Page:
Bat-Canon: Must Reads for the Wholly Perplexed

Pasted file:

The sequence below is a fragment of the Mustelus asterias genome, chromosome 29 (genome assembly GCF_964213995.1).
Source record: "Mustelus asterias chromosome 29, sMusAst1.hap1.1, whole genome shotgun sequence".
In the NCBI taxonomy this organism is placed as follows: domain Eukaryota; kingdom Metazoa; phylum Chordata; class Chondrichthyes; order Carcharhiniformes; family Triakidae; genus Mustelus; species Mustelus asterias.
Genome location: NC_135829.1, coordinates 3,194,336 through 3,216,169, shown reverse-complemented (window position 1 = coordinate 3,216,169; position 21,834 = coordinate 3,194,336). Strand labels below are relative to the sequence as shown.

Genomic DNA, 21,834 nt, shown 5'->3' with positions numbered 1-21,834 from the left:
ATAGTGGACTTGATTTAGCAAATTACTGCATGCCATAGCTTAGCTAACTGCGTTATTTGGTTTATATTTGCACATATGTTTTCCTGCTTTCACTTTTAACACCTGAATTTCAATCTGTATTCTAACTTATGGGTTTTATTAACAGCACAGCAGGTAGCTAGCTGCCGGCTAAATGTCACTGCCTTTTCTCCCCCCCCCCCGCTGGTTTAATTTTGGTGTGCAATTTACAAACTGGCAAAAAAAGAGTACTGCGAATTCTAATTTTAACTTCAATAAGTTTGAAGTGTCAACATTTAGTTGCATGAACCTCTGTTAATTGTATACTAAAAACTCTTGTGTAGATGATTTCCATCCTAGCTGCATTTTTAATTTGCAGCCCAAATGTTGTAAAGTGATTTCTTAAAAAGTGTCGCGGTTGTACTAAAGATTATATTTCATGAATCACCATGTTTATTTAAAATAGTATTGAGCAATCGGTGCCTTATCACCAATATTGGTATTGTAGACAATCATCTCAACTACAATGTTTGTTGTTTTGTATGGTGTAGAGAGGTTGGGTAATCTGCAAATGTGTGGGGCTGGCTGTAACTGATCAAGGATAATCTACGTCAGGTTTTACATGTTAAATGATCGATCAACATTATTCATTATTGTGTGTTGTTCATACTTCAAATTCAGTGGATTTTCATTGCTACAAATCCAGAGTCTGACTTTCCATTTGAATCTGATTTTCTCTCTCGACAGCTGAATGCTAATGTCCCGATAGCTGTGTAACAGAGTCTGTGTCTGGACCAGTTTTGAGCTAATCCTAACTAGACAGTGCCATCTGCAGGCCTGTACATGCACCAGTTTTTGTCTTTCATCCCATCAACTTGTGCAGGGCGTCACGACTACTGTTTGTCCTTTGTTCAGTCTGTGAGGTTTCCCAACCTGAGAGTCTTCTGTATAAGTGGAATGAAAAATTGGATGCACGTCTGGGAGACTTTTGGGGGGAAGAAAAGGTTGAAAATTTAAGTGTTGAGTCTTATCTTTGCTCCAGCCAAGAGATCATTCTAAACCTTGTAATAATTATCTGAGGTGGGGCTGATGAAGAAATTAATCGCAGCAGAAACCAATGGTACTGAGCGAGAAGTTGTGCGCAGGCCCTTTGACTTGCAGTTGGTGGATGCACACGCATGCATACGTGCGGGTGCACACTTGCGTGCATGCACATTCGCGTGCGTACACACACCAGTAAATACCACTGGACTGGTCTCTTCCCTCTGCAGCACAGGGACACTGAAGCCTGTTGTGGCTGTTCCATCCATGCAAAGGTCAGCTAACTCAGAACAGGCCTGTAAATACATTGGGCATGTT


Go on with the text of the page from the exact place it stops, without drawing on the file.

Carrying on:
My mind continues to return to The Dark Knight Rises, which is, in my mind, a good thing. I imagine there are people of other opinions; I read, for example, a strong case against the myth of redemptive violence by Shane Claiborne that, while not referencing Batman stories, probably could have if Shane had wanted a few more hits. I know that violence begets violence and that peace should be our pursuit; still, I like a good Batman movie, and I'm not particularly embarrassed by it. I suspect that some folks are a little bewildered by the Batman mythology that makes up the trilogy of films. Assuming that to be the case, and assuming that people still have some energy for the subject matter, here are some good books, comics and graphic novels to help you enjoy the movies better. Understanding Comics by Scott McCloud. This has nothing to do with Batman, but everything to do with the primary medium through which Batman stories have been told. McCloud is a genius, and in this book he offers a McLuhanite understanding of comics as a medium, and all the possibilities that open up when we open ourselves to it. (If you're a little comic-timid, I'm sure this Ted Talk that I haven't watched is quite good.) Next, Batman Unmasked by Will Brooker. This cultural history of the Caped Crusader (in straight prose--the only non-comic in this list) brilliantly offers meaning and continuity between a Batman who is occasionally campy (as in the 1960s TV show) and occasionally rightly asked "Why so serious?" Batman: Year One is an origin story that emphasizes Bruce Wayne's early wrestling with the nature of crime and the ethics of punishment. It's here that Batman says "I'm no killer" and eschews guns, so all fisticuffs aside, Shane Claiborne ought to like it. Batman: The Dark Knight Returns is probably one of the two or three most influential comics ever written and the primary source material, I suspect, for Christopher Nolan's cinematic vision. It's set some years after Batman's retirement, and shows a world gone horribly bleak. In such a world, a humorless, anachronistic vigilante can actually inspire greatness. It's more violent than Year One, so Shane, don't say I didn't warn you. By the way, they're better read in reverse order; Dark Knight Returns was written first, and Year One is better read with it in mind. The Killing Joke is a particularly good and insightful look at the Joker and his relationship to Batman. I don't love the art, but as a story it's tragic and genius. Very disturbing, just so you know; probably a chief source for the second Batman film, featuring Heath Ledger as the Joker. For a helpful insight into Batman's complicated relationship with Ra's al Ghul (and family), check out Batman: Son of the Demon. It's been a while since I read it, but everything I know about Ra's I got from it--and that seemed to be enough. Finally (nothing on Bane, sorry), because I'm really into Neil Gaiman right now, you should read his piece "When Is a Door" in Secret Origins Special #1, an otherwise missable one-off comic. Like Brooker, Gaiman brilliantly connects the dots between the campy and the caustic in Batman's various mythologies; "When is a door" is a philosophical statement, a suggestion that our context shapes our ability to understand what is good and true, or something like that. Catwoman: When in Rome, a short story following Selina Kyle on an intriguing caper. Batman: Year One gives us a similarly insightful look into the Catwoman, but I always liked this one. That's it. Happy Bat-reading!